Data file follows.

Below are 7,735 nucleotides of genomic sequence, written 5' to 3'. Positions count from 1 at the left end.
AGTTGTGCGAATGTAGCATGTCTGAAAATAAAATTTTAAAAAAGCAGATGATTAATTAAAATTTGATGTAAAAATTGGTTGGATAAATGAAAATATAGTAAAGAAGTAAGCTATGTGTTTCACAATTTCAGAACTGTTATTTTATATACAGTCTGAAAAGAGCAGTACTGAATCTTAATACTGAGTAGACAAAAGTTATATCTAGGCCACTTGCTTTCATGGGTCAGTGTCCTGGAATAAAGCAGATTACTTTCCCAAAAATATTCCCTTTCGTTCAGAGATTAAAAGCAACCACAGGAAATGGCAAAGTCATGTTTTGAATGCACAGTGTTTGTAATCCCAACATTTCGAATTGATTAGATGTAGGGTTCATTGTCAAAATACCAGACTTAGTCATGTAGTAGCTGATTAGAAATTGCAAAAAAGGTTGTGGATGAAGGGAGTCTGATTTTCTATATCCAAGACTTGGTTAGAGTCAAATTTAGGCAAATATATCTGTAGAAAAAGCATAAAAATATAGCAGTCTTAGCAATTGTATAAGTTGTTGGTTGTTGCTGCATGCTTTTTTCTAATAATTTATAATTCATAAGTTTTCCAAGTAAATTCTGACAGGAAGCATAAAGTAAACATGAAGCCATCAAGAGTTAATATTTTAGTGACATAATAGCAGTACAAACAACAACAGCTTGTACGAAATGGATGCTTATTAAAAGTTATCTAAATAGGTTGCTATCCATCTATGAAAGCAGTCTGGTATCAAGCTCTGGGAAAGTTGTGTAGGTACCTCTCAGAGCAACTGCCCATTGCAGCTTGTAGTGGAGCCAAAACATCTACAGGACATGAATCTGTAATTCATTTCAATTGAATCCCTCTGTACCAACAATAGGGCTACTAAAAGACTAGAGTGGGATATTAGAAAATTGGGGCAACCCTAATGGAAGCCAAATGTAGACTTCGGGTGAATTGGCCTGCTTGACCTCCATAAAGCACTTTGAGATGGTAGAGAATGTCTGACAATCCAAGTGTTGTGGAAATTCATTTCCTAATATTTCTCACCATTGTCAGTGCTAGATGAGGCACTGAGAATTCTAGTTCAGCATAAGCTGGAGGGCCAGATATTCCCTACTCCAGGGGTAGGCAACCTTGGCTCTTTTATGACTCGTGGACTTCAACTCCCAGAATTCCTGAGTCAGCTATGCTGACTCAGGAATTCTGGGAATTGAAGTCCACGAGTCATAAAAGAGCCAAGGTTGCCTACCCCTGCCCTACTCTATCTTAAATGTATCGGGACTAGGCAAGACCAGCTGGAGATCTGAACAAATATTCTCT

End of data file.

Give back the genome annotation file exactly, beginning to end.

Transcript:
Below are 7,735 nucleotides of genomic sequence, written 5' to 3'. Positions count from 1 at the left end.
AGTTGTGCGAATGTAGCATGTCTGAAAATAAAATTTTAAAAAAGCAGATGATTAATTAAAATTTGATGTAAAAATTGGTTGGATAAATGAAAATATAGTAAAGAAGTAAGCTATGTGTTTCACAATTTCAGAACTGTTATTTTATATACAGTCTGAAAAGAGCAGTACTGAATCTTAATACTGAGTAGACAAAAGTTATATCTAGGCCACTTGCTTTCATGGGTCAGTGTCCTGGAATAAAGCAGATTACTTTCCCAAAAATATTCCCTTTCGTTCAGAGATTAAAAGCAACCACAGGAAATGGCAAAGTCATGTTTTGAATGCACAGTGTTTGTAATCCCAACATTTCGAATTGATTAGATGTAGGGTTCATTGTCAAAATACCAGACTTAGTCATGTAGTAGCTGATTAGAAATTGCAAAAAAGGTTGTGGATGAAGGGAGTCTGATTTTCTATATCCAAGACTTGGTTAGAGTCAAATTTAGGCAAATATATCTGTAGAAAAAGCATAAAAATATAGCAGTCTTAGCAATTGTATAAGTTGTTGGTTGTTGCTGCATGCTTTTTTCTAATAATTTATAATTCATAAGTTTTCCAAGTAAATTCTGACAGGAAGCATAAAGTAAACATGAAGCCATCAAGAGTTAATATTTTAGTGACATAATAGCAGTACAAACAACAACAGCTTGTACGAAATGGATGCTTATTAAAAGTTATCTAAATAGGTTGCTATCCATCTATGAAAGCAGTCTGGTATCAAGCTCTGGGAAAGTTGTGTAGGTACCTCTCAGAGCAACTGCCCATTGCAGCTTGTAGTGGAGCCAAAACATCTACAGGACATGAATCTGTAATTCATTTCAATTGAATCCCTCTGTACCAACAATAGGGCTACTAAAAGACTAGAGTGGGATATTAGAAAATTGGGGCAACCCTAATGGAAGCCAAATGTAGACTTCGGGTGAATTGGCCTGCTTGACCTCCATAAAGCACTTTGAGATGGTAGAGAATGTCTGACAATCCAAGTGTTGTGGAAATTCATTTCCTAATATTTCTCACCATTGTCAGTGCTAGATGAGGCACTGAGAATTCTAGTTCAGCATAAGCTGGAGGGCCAGATATTCCCTACTCCAGGGGTAGGCAACCTTGGCTCTTTTATGACTCGTGGACTTCAACTCCCAGAATTCCTGAGTCAGCTATGCTGACTCAGGAATTCTGGGAATTGAAGTCCACGAGTCATAAAAGAGCCAAGGTTGCCTACCCCTGCCCTACTCTATCTTAAATGTATCGGGACTAGGCAAGACCAGCTGGAGATCTGAACAAATATTCTCT